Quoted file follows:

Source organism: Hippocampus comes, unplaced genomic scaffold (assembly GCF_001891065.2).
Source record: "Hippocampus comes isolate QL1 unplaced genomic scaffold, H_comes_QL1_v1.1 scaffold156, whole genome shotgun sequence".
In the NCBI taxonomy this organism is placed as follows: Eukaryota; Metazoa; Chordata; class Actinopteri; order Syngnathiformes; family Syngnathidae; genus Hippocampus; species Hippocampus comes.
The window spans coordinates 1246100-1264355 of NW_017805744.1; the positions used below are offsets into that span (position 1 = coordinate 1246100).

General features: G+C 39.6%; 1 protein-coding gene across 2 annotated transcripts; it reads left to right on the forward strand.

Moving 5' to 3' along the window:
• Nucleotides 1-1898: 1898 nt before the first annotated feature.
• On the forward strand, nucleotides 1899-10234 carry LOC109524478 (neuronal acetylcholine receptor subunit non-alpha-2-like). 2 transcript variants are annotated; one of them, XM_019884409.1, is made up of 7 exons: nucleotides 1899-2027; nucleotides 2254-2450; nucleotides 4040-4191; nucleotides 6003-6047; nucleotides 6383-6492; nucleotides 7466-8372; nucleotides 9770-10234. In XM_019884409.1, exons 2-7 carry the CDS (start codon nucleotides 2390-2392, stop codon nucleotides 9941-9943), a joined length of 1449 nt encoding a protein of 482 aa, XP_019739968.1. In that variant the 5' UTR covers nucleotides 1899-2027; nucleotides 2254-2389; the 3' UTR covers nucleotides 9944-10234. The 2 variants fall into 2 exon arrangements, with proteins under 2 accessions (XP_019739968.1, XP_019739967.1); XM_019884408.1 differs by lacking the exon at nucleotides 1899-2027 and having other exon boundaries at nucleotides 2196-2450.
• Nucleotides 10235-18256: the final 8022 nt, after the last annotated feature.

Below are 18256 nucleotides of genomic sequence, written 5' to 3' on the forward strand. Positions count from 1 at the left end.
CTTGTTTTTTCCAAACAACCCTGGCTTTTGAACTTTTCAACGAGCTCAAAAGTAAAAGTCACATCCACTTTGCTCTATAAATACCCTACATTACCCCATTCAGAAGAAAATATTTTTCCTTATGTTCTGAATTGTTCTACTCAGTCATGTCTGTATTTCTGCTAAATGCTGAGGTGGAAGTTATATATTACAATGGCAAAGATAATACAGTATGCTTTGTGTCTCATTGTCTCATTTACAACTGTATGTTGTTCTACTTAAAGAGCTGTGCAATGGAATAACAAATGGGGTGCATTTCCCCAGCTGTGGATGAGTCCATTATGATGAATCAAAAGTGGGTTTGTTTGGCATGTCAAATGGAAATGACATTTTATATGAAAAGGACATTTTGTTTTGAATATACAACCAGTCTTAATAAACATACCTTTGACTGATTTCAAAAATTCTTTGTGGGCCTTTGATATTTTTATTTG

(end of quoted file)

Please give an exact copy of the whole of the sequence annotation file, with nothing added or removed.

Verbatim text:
Source organism: Hippocampus comes, unplaced genomic scaffold (assembly GCF_001891065.2).
Source record: "Hippocampus comes isolate QL1 unplaced genomic scaffold, H_comes_QL1_v1.1 scaffold156, whole genome shotgun sequence".
In the NCBI taxonomy this organism is placed as follows: Eukaryota; Metazoa; Chordata; class Actinopteri; order Syngnathiformes; family Syngnathidae; genus Hippocampus; species Hippocampus comes.
The window spans coordinates 1246100-1264355 of NW_017805744.1; the positions used below are offsets into that span (position 1 = coordinate 1246100).

General features: G+C 39.6%; 1 protein-coding gene across 2 annotated transcripts; it reads left to right on the forward strand.

Moving 5' to 3' along the window:
• Nucleotides 1-1898: 1898 nt before the first annotated feature.
• On the forward strand, nucleotides 1899-10234 carry LOC109524478 (neuronal acetylcholine receptor subunit non-alpha-2-like). 2 transcript variants are annotated; one of them, XM_019884409.1, is made up of 7 exons: nucleotides 1899-2027; nucleotides 2254-2450; nucleotides 4040-4191; nucleotides 6003-6047; nucleotides 6383-6492; nucleotides 7466-8372; nucleotides 9770-10234. In XM_019884409.1, exons 2-7 carry the CDS (start codon nucleotides 2390-2392, stop codon nucleotides 9941-9943), a joined length of 1449 nt encoding a protein of 482 aa, XP_019739968.1. In that variant the 5' UTR covers nucleotides 1899-2027; nucleotides 2254-2389; the 3' UTR covers nucleotides 9944-10234. The 2 variants fall into 2 exon arrangements, with proteins under 2 accessions (XP_019739968.1, XP_019739967.1); XM_019884408.1 differs by lacking the exon at nucleotides 1899-2027 and having other exon boundaries at nucleotides 2196-2450.
• Nucleotides 10235-18256: the final 8022 nt, after the last annotated feature.

Below are 18256 nucleotides of genomic sequence, written 5' to 3' on the forward strand. Positions count from 1 at the left end.
CTTGTTTTTTCCAAACAACCCTGGCTTTTGAACTTTTCAACGAGCTCAAAAGTAAAAGTCACATCCACTTTGCTCTATAAATACCCTACATTACCCCATTCAGAAGAAAATATTTTTCCTTATGTTCTGAATTGTTCTACTCAGTCATGTCTGTATTTCTGCTAAATGCTGAGGTGGAAGTTATATATTACAATGGCAAAGATAATACAGTATGCTTTGTGTCTCATTGTCTCATTTACAACTGTATGTTGTTCTACTTAAAGAGCTGTGCAATGGAATAACAAATGGGGTGCATTTCCCCAGCTGTGGATGAGTCCATTATGATGAATCAAAAGTGGGTTTGTTTGGCATGTCAAATGGAAATGACATTTTATATGAAAAGGACATTTTGTTTTGAATATACAACCAGTCTTAATAAACATACCTTTGACTGATTTCAAAAATTCTTTGTGGGCCTTTGATATTTTTATTTG